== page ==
Summary and Analysis Act V: Scenes 1-5



Falstaff promises Master Brook some "wonders" at midnight by Herne's oak; Page reminds Slender that his daughter will be waiting; and Mrs. Page reassures Caius that Anne Page is ready to be swept away "to the deanery" (to be married); Hugh Evans, disguised as a satyr, calls "Trib, trib [trip], fairies" and leads a troop of revelers to their rendezvous in Windsor Park. So much for the first four scenes of the final act of The Merry Wives of Windsor.

Scene 5 is the climax of the play. Horns on his head, Falstaff calls on "the hot-blooded gods" to assist him. He is virtually licking his lips in anticipation when the two women appear. He "magnanimously" proposes to both of them: "Divide me like a bribed [filched] buck, each a haunch." Immediately the general hubub of the assembled "fairies" is heard, and the two women run off, leaving Falstaff believing that hell itself has had a hand in preventing his sexual mischief these three times: "I think the devil will not have me damned, lest the oil that's in me should set hell on fire. He would never else cross me thus." Falstaff throws himself down but is discovered (hardly surprising!) by the satyr (Evans) and the Fairy Queen (Quickly). They put him to the test of chastity: touching his "finger end" with fire. When he cries out in pain, the lecher is denounced:

Corrupt, corrupt, and tainted in desire!
About him, fairies, sing a scornful rhyme;
And, as you trip, still pinch him to your time. (94-96)

When all decide to end the jest, Falstaff is nonplussed: "I do begin to perceive that I am made an ass." Both Slender and Doctor Caius arrive before long and announce that they have been tricked into running off with boys, whom they mistook for Anne Page. To end the play, the newly married couple, Master Fenton and Anne Page, explain themselves:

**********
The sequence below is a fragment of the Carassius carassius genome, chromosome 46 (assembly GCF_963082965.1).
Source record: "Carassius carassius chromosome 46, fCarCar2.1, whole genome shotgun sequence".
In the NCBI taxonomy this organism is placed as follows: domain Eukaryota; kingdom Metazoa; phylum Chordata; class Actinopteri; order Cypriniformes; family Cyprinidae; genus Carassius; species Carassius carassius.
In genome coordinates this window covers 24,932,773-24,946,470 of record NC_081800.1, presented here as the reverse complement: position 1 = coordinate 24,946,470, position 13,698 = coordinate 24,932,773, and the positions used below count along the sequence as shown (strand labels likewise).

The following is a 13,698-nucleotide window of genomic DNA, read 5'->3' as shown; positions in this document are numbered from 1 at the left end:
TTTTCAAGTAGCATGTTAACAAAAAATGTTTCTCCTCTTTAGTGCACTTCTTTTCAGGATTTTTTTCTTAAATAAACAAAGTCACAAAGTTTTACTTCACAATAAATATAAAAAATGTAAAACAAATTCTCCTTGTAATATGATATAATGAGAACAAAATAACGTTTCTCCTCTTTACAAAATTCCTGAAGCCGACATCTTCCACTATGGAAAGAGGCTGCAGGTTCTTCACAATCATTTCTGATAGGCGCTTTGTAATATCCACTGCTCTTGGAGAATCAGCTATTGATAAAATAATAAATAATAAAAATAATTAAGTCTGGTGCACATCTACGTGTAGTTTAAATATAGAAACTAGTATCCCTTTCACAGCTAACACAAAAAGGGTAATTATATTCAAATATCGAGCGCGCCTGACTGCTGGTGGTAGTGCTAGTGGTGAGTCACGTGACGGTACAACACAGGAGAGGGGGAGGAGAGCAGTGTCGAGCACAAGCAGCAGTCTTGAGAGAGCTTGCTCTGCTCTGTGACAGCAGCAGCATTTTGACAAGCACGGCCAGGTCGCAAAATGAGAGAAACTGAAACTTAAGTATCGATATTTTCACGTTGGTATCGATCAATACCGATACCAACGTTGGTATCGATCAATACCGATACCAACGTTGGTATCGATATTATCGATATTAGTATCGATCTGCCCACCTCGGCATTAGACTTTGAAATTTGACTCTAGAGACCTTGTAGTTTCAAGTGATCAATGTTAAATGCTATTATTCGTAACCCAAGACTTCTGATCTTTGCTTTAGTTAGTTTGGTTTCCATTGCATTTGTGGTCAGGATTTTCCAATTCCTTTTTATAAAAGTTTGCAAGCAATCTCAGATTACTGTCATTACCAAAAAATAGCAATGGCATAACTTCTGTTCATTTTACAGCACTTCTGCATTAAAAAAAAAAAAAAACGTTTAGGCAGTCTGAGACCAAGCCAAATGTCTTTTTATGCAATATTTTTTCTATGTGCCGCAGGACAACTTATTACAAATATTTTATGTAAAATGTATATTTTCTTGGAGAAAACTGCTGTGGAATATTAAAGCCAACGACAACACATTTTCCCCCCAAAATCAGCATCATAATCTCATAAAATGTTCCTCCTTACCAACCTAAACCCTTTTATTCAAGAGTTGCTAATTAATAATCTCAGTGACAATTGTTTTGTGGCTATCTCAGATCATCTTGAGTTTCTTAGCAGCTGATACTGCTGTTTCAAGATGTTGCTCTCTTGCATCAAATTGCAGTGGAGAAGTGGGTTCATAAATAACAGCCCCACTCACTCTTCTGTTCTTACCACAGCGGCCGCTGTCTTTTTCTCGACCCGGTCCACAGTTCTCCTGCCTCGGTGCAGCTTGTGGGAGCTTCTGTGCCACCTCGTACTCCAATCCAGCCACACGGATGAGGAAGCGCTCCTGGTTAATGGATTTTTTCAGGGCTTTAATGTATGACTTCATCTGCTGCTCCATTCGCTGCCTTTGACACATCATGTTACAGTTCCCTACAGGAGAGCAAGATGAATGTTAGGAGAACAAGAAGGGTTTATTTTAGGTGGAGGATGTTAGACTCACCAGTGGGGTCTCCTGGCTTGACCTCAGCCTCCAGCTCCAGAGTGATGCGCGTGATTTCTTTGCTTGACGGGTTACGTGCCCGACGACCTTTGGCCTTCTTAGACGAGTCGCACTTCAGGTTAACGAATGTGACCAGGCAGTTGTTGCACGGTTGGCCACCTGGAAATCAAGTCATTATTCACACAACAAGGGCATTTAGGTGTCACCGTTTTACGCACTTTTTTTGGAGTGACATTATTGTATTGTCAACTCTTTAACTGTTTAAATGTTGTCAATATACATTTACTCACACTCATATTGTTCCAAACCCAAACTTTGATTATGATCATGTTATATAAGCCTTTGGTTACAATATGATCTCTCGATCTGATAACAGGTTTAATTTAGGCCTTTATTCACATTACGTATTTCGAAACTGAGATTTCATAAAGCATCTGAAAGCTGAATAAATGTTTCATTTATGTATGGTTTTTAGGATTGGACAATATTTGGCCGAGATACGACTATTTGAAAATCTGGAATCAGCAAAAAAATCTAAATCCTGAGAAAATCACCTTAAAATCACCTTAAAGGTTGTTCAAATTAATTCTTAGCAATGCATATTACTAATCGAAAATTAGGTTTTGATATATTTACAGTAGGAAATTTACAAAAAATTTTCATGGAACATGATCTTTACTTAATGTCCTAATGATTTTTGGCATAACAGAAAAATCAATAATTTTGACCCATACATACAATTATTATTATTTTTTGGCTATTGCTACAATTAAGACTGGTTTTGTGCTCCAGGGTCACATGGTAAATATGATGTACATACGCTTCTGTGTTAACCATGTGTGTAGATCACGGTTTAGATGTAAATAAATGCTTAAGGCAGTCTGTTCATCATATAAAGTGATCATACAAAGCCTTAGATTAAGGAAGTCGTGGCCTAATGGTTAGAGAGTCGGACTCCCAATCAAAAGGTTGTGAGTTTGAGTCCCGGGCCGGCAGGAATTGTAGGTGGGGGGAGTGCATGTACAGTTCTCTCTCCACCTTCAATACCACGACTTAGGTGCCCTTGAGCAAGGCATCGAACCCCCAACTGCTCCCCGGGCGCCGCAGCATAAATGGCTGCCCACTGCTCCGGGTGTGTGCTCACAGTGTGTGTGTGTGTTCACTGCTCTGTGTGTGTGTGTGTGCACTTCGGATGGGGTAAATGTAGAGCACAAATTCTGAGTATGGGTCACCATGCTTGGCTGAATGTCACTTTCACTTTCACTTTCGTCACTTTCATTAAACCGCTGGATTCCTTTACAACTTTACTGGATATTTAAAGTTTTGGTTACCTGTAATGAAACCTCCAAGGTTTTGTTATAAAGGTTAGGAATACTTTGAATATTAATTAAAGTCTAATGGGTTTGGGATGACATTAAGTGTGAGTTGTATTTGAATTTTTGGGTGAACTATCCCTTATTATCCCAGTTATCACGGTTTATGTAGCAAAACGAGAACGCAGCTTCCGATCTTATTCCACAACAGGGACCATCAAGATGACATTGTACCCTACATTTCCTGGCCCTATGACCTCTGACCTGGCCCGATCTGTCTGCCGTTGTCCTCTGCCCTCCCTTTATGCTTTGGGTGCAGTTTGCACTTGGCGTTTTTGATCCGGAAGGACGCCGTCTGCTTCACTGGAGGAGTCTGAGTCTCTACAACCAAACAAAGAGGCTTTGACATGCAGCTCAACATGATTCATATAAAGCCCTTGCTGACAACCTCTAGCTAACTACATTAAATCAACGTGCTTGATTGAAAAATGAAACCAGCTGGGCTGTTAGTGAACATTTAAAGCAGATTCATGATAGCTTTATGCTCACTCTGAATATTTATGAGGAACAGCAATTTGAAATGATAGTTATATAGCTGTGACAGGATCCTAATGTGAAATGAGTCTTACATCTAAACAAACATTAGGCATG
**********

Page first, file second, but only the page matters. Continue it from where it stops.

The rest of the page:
The truth is, she and I, long since contracted, are now so
Sure [wedded] that nothing can dissolve us. (234-35)

All present cheer the outcome and follow Mrs. Page:

Heaven give you [Anne and Fenton] many, many merry days!
Good husband, let us every one go home,
And laugh this sport o'er by a country fire; Sir John and all. (254-57)


A change in style marks the very last scene of the play. The verse, the elaborate costumes, and the ceremonial nature of the events involving the "fairy kingdom" in the harassment and final exposure of Falstaff resemble a courtly masque in form. The masque was a courtly entertainment that stressed allegorical figures, splendid costuming, and dancing, in which audience members were encouraged to participate. It highlighted special occasions at court. Many scholars associate The Merry Wives of Windsor (certainly this part of it) with the installation of new members into the honored Order of the Garter by Queen Elizabeth in May 1597. (Indeed, George Carey, the second Lord Hunsdon and a favorite of the Queen, was installed on that occasion.) He was also the patron of Shakespeare's company of actors at the time. When Mistress Quickly, incongruously decked out as the Fairy Queen, instructs the fairy troupe to search the area for any creatures unfit to be present, she makes direct references to Windsor and to the chapel of St. George, where the Knights of the Garter had their stalls.

Quickly: About, about.
Search Windsor Castle, elves, within and out.
Strew good luck, ouphes, on every sacred room,
That it may stand till the perpetual doom,
In state as wholesome as in state 'tis fit,
Worthy the owner, and the owner it.
The several chairs of order [of the Garter] look you scour
With juice of balm and every precious flower. (59-66)

Regardless of these historical details, the final scene offers a splendid and fantastical ending to the comedy. Major characters are transformed and amazed, one after the other. Falstaff has become a horned beast, then an "ass," by his own admittance. His physical torment is real when they "put tapers to his fingers," but one imagines the humiliation which he endures goes beyond that pain: "Have I lived to stand at the taunt of one that makes fritters of English [that is, of Hugh Evans, the Welshman]?"

In the spirit of this good-natured farce, no resistance is offered to the final piece of trickery which results in a perfect matrimonial match between Fenton and Anne Page. General applause and a "country fire" round out the play, which includes all of the characters in its final celebration.